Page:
Erykah Badu has done plenty of enchanting over her storied two decade career. The “On & On” singer is making new excursions as her one woman show, Live Nudity begins in Dallas at the Black Academy of Arts and Letters this week and her brand new mixtape, But You Caint Use My Phone drops next week. She’s also planning to host the Soul Train Awards in November and honor Kenneth “Babyface” Edmonds and Jill Scott.

Noisey spoke with Badu and chatted like two homegirls who hadn’t seen each other in a few months. Operating with the idea that Badu hadn’t openly stated some of her thoughts in interviews, Craig Jenkins got plenty out of the Dallas legend, getting her nuanced beliefs on Black Lives Matter, Drake vs. Meek Mill, her one woman show, her son writing on her dreamy “Hotline Bling” remix and more.

On recording new music:

I just kinda live and experience. I’m writing all the time, but recently I got the bug back. When it comes, it comes, and I can’t force it, but recently I got it back with “Hotline Bling” and all the other things I’ve been experimenting with.

On her son receiving a writing credit on the “Hotline Bling” remix:

He wrote his first song and got his first credit on one of Gwen Stefani’s albums. A song called “Bubble Pop Electric.” He’s always been a creative kind of kid. Very good with coming up with lyrics. He has impeccable taste in music. He’s very talented with picking up instruments. He has a few credits on my albums as well, New Amerykah Part One, specifically. He’s one of those talented people that I really respect and admire, and he happens to be my son.

On possibly being nervous about performing her one-woman show and taking it on the road:

I’m actually from the theater. I grew up doing theater and majored in theater in college at Grambling State in Louisiana, and I’ve been a part of the theater all my life. It’s been a big part of my career, even as a stage performer. I’ve traveled eight months out of the year for the past 18 years, and the stage is my main place, but being by myself there… I don’t know why that stresses me out, but it does. I’m sure that nervous energy will turn into something really honest that I’ll end up sharing. But I don’t know what’ll happen, so we’ll see. The show is improv.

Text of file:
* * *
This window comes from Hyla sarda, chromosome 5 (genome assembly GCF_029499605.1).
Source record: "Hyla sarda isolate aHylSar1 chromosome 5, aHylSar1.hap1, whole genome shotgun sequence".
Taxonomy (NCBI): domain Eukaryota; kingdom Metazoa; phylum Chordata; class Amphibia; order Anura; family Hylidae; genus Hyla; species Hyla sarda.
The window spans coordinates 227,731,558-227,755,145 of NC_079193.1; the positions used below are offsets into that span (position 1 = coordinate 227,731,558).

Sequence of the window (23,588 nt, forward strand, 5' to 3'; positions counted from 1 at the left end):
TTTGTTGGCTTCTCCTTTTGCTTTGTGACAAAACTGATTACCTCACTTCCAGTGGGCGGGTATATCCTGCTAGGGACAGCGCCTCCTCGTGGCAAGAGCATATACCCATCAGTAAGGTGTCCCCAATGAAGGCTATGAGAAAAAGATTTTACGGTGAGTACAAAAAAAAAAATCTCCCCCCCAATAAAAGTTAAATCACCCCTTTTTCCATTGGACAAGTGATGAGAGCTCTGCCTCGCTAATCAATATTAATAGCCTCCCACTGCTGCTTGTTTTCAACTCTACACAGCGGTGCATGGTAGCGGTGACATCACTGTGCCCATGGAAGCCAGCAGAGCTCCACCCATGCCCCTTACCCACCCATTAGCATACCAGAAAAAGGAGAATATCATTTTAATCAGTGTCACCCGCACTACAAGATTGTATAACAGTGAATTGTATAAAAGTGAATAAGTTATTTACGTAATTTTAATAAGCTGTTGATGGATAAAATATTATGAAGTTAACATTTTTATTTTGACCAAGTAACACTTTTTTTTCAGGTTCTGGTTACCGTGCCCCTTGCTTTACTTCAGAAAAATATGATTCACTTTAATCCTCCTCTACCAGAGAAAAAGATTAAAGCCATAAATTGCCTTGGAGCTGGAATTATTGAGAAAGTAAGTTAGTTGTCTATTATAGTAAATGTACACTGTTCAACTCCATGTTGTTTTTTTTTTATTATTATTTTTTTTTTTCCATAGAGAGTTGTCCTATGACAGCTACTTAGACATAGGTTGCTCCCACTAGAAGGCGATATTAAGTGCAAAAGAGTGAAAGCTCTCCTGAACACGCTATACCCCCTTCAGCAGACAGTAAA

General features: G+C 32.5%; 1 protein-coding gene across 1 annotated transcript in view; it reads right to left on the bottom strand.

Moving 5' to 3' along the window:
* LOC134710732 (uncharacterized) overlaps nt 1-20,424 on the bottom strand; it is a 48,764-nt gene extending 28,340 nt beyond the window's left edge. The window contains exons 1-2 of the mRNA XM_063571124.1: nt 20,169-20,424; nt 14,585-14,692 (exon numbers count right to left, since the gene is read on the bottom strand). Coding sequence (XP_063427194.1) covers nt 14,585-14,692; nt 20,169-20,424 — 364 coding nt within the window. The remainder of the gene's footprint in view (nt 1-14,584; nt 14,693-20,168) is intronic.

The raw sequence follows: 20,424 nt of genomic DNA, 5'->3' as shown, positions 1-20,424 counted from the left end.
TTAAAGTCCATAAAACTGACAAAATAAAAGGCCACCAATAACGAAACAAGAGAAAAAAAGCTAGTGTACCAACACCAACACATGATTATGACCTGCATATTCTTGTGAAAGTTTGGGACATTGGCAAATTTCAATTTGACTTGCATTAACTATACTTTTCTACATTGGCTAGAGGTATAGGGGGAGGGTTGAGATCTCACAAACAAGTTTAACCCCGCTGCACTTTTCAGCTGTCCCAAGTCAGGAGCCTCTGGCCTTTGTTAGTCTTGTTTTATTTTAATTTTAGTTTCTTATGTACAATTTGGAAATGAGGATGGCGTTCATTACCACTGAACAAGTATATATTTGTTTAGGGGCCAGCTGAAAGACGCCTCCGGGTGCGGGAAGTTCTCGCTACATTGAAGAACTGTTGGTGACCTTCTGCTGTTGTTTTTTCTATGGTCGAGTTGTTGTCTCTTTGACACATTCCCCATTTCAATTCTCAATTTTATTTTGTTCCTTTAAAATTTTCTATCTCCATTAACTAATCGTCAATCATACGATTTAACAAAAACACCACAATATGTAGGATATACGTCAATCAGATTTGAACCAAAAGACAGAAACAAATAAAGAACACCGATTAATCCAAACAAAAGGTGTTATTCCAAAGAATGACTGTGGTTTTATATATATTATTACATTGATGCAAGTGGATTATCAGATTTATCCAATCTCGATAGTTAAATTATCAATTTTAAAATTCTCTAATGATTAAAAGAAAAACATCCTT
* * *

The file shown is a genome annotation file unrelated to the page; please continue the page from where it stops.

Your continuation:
I wanted to test it out here first, where I was really comfy in a theater that I grew up in, in Dallas alongside my godmother Gwen Hargrove and my uncle Curtis King of the Black Academy of Arts and Letters. It’s a theater in Dallas that’s provided art and entertainment for over 30 years. And I’ve been a part of that legacy and just wanted to start there. I felt like I would be less intimidated, but… it didn’t work. So I just have to take it with me and see what happens.

On Black Lives Matter:

It’s necessary. The world creates things up out of prayers that people pray and have. Things begin to move accordingly to how we all collectively think. When you see collectives moving on something you know that there’s going to be some kind of mass migration to a higher place, and I see that in the world as a whole, not just in America. I see it all over the globe. People are organizing and fusing together to make change, and it’s inspiring. I think it’s part of the natural order of things. We’re evolving, and what helps us evolve is social media. Social media is social evolution. It’s sparking a great change.

You can read the full interview where Erykah dishes on beefs, artists she’s listening to and inspired by now, the Black Eyed Peas controversy and more right here.

Leave a Reply

Your email address will not be published.